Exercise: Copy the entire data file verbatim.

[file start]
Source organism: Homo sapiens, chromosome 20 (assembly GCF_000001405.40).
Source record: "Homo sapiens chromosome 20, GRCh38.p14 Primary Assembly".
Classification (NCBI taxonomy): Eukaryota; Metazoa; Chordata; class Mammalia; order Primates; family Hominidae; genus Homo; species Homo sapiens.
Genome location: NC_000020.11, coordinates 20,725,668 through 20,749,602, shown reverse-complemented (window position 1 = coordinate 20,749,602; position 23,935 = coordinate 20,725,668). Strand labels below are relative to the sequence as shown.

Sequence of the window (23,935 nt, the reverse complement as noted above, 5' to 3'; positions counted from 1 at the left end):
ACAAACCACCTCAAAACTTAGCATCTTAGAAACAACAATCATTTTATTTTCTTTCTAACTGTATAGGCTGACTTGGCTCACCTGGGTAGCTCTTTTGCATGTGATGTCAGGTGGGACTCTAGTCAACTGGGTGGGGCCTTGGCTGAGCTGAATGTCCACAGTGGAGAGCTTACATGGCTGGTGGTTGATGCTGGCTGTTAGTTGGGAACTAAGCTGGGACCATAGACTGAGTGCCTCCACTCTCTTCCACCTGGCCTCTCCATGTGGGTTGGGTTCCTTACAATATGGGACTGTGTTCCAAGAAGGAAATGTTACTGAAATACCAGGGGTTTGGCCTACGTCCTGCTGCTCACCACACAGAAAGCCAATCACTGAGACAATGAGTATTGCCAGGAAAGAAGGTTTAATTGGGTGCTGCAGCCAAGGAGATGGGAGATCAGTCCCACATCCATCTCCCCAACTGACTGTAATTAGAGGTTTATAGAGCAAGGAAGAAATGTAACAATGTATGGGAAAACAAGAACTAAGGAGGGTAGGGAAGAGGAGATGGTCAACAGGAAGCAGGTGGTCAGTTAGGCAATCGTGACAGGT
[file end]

Source organism: Homo sapiens, chromosome 20 (assembly GCF_000001405.40).
Source record: "Homo sapiens chromosome 20, GRCh38.p14 Primary Assembly".
Classification (NCBI taxonomy): Eukaryota; Metazoa; Chordata; class Mammalia; order Primates; family Hominidae; genus Homo; species Homo sapiens.
Genome location: NC_000020.11, coordinates 20,725,668 through 20,749,602, shown reverse-complemented (window position 1 = coordinate 20,749,602; position 23,935 = coordinate 20,725,668). Strand labels below are relative to the sequence as shown.

Sequence of the window (23,935 nt, the reverse complement as noted above, 5' to 3'; positions counted from 1 at the left end):
ACAAACCACCTCAAAACTTAGCATCTTAGAAACAACAATCATTTTATTTTCTTTCTAACTGTATAGGCTGACTTGGCTCACCTGGGTAGCTCTTTTGCATGTGATGTCAGGTGGGACTCTAGTCAACTGGGTGGGGCCTTGGCTGAGCTGAATGTCCACAGTGGAGAGCTTACATGGCTGGTGGTTGATGCTGGCTGTTAGTTGGGAACTAAGCTGGGACCATAGACTGAGTGCCTCCACTCTCTTCCACCTGGCCTCTCCATGTGGGTTGGGTTCCTTACAATATGGGACTGTGTTCCAAGAAGGAAATGTTACTGAAATACCAGGGGTTTGGCCTACGTCCTGCTGCTCACCACACAGAAAGCCAATCACTGAGACAATGAGTATTGCCAGGAAAGAAGGTTTAATTGGGTGCTGCAGCCAAGGAGATGGGAGATCAGTCCCACATCCATCTCCCCAACTGACTGTAATTAGAGGTTTATAGAGCAAGGAAGAAATGTAACAATGTATGGGAAAACAAGAACTAAGGAGGGTAGGGAAGAGGAGATGGTCAACAGGAAGCAGGTGGTCAGTTAGGCAATCGTGACAGGT